The tougher solution, at least from a straight business perspective because of the cost in time and money, is to invest in the people who aren’t allowing you to reach peak efficiency. This could range from making sure they understand their goals and the company objectives to investing in training and development so they have the right skill set to do their job in the best way.
If given the time and the opportunity to improve, many of the people on the low end of the performance scale will improve, and a select few will even blossom into full-blown superstars.
The new economy isn’t just a rat race; it’s a digital rat race with speeds increasing exponentially each year. You may want to invest in people, but your competitive environment may simply not allow you the time to do so.
Each business is unique, and there are pros and cons to both strategies. But what’s most important is that, regardless of which direction you choose, you never lose sight of the fact that there are people behind the numbers, and people are what matter most.
All individuals have strengths and skills that they have honed to perfection through a multitude of experiences. But we may think less often about how to effectively use our organization’s strategic strengths. Sure, we may have a list of our tactical strengths from a SWOT analysis. But we may not have taken the next step of seeing how those tactical strengths build strategic value.
We believe there are four organizational strengths that need to be in sync in order for you to build value. One of the following usually emerges as your primary organizational strength: vision, culture, customer focus or process.
Organizations with vision as their strength are those that “see around corners.” They create the next new thing. Apple is an example of a company that shapes the future. For example, the leadership at Apple created a music environment for consumers that few of us would have imagined. Does your organization have the resources and talent to recognize trends and consumer wants or needs that have yet to be uncovered? If so, this might be your primary organizational strength.
Some organizations nurture a culture as their primary strength. Many of these companies are found on Fortune’s Best Companies to Work For list. What do they have in common? They have a core belief that culture is the “secret sauce” necessary to create great customer interactions. They know what’s important to their employees and screen them well before they join the company to ensure they fit. Are your customers drawn to your company because of your people? If so, culture may be your top strength.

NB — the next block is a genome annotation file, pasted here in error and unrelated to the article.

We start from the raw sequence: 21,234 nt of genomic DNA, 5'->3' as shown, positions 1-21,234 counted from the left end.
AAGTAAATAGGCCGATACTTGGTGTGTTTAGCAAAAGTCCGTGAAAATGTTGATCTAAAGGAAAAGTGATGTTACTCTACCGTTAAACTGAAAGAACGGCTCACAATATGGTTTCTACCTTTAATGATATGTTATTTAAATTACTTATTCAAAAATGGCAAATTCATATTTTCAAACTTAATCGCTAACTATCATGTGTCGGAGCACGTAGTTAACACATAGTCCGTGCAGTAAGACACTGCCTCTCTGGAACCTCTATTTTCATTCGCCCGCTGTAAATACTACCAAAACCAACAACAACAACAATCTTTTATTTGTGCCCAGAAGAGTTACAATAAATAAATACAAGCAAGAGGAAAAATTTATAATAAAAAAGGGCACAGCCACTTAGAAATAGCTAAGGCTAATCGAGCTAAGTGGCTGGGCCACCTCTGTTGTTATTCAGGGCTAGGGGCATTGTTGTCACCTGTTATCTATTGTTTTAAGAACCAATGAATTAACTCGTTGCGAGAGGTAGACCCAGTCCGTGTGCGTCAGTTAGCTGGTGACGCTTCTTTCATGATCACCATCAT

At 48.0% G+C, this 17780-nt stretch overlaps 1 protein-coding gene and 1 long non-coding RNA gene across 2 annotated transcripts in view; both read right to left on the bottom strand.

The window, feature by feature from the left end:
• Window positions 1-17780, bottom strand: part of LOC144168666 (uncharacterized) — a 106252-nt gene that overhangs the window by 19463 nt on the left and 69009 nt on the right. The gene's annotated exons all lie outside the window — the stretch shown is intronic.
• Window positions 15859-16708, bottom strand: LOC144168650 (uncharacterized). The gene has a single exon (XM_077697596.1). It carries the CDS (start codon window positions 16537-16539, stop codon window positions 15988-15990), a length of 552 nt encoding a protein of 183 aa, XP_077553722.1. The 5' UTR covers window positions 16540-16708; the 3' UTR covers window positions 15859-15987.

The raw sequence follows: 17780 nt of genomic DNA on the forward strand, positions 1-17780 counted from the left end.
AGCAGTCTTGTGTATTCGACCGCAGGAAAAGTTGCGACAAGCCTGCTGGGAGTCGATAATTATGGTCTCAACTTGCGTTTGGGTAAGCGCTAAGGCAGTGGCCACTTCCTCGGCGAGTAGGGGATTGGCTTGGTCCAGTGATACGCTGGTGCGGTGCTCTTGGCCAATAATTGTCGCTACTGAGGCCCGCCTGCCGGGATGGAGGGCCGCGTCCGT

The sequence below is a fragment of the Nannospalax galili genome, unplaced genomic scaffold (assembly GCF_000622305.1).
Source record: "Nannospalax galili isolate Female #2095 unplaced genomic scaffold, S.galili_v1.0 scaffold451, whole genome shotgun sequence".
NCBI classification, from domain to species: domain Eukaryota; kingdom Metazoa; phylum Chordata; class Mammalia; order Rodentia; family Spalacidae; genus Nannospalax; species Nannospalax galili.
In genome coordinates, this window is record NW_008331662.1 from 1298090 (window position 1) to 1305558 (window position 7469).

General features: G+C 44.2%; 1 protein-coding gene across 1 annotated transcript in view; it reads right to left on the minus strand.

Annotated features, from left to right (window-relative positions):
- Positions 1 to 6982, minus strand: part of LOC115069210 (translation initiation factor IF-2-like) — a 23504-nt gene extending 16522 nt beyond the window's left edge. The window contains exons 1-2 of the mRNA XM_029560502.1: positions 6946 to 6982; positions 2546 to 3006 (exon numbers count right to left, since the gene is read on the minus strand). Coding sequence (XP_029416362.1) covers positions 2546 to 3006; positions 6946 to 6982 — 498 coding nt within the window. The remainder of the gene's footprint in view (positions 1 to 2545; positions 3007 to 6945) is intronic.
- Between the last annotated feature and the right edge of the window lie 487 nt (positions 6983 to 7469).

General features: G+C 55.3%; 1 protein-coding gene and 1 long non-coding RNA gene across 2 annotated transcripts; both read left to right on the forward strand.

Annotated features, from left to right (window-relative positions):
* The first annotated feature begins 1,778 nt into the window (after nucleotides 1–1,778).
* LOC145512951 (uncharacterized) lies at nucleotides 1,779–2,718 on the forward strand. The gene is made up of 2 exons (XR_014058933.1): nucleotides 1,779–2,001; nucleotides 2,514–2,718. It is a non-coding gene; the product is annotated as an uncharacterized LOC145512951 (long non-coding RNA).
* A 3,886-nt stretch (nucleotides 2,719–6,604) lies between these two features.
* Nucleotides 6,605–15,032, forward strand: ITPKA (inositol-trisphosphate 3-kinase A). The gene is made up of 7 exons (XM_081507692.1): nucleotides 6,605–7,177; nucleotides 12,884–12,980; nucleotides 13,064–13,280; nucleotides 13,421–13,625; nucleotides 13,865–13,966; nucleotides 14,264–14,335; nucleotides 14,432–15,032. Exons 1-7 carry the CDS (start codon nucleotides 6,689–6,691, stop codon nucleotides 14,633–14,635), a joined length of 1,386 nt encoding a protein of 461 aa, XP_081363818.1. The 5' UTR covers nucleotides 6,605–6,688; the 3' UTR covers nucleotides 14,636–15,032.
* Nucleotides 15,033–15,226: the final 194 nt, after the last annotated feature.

Nordstrom creates an environment in which knowledge of the customer is its primary organizational strength. It creates systems that allow employees to know their customers better than their competitors. Nordstrom also encourages its employees to adapt to the needs of their customers rather than having customers adapt to rigid company processes. Do you know your customers so well that you can anticipate their needs? If your customers believe this, this could be your strength. If you don’t ever survey your customers, this probably isn’t your organizational strength.
Finally, some organizations excel at maximizing processes. Are you like UPS, which not only excels at creating efficiencies for itself but consults to help other organizations do the same? Are you adept at continuously implementing efficiencies? If so, process may be your primary organizational strength.
Of course, every organization has to perform well in each of these areas. The organizations we lead have to think about the future, build a workplace that people want to engage with fully, maximize efficiencies and understand customer needs. At the same time, we know that we can’t be the best at each of them. One of those strengths will rise to the top based on our investment of time, money and effort. Even Michael Jordan couldn’t be the best at everything.
How does knowing your primary organizational strength help? It’s part of your guide for investing your time, money and talent. When faced with tough choices, you will know that, in order to keep your edge, you need to invest in your primary organizational strength. When tempted to cut back, just ask yourself if you would want Apple to reduce resources spent in product development or Nordstrom to cut back on training employees in the best way to meet customer needs.
Do you know your primary organizational strength? Are you investing the time, talent and money to “sharpen your saw” and continue to excel in that strength?